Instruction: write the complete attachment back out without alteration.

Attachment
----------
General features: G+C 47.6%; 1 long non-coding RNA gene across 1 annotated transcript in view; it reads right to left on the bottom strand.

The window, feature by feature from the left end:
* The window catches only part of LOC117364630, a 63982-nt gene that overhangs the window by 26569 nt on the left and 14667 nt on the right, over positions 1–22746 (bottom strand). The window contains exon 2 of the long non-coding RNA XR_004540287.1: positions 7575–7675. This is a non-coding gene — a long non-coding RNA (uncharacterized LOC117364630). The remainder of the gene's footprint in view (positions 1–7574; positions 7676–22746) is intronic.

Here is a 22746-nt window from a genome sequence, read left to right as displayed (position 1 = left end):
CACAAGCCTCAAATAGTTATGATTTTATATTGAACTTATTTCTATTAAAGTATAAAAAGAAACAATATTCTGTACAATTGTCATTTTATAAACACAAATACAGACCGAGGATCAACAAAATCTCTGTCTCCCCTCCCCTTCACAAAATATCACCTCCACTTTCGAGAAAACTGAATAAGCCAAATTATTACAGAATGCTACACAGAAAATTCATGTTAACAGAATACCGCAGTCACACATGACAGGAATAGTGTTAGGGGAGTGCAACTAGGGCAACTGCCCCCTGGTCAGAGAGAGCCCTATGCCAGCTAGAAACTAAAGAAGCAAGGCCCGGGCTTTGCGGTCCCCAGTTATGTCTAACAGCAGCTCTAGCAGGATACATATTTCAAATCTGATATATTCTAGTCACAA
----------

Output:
General features: G+C 47.6%; 1 long non-coding RNA gene across 1 annotated transcript in view; it reads right to left on the bottom strand.

The window, feature by feature from the left end:
* The window catches only part of LOC117364630, a 63982-nt gene that overhangs the window by 26569 nt on the left and 14667 nt on the right, over positions 1–22746 (bottom strand). The window contains exon 2 of the long non-coding RNA XR_004540287.1: positions 7575–7675. This is a non-coding gene — a long non-coding RNA (uncharacterized LOC117364630). The remainder of the gene's footprint in view (positions 1–7574; positions 7676–22746) is intronic.

Here is a 22746-nt window from a genome sequence, read left to right as displayed (position 1 = left end):
CACAAGCCTCAAATAGTTATGATTTTATATTGAACTTATTTCTATTAAAGTATAAAAAGAAACAATATTCTGTACAATTGTCATTTTATAAACACAAATACAGACCGAGGATCAACAAAATCTCTGTCTCCCCTCCCCTTCACAAAATATCACCTCCACTTTCGAGAAAACTGAATAAGCCAAATTATTACAGAATGCTACACAGAAAATTCATGTTAACAGAATACCGCAGTCACACATGACAGGAATAGTGTTAGGGGAGTGCAACTAGGGCAACTGCCCCCTGGTCAGAGAGAGCCCTATGCCAGCTAGAAACTAAAGAAGCAAGGCCCGGGCTTTGCGGTCCCCAGTTATGTCTAACAGCAGCTCTAGCAGGATACATATTTCAAATCTGATATATTCTAGTCACAA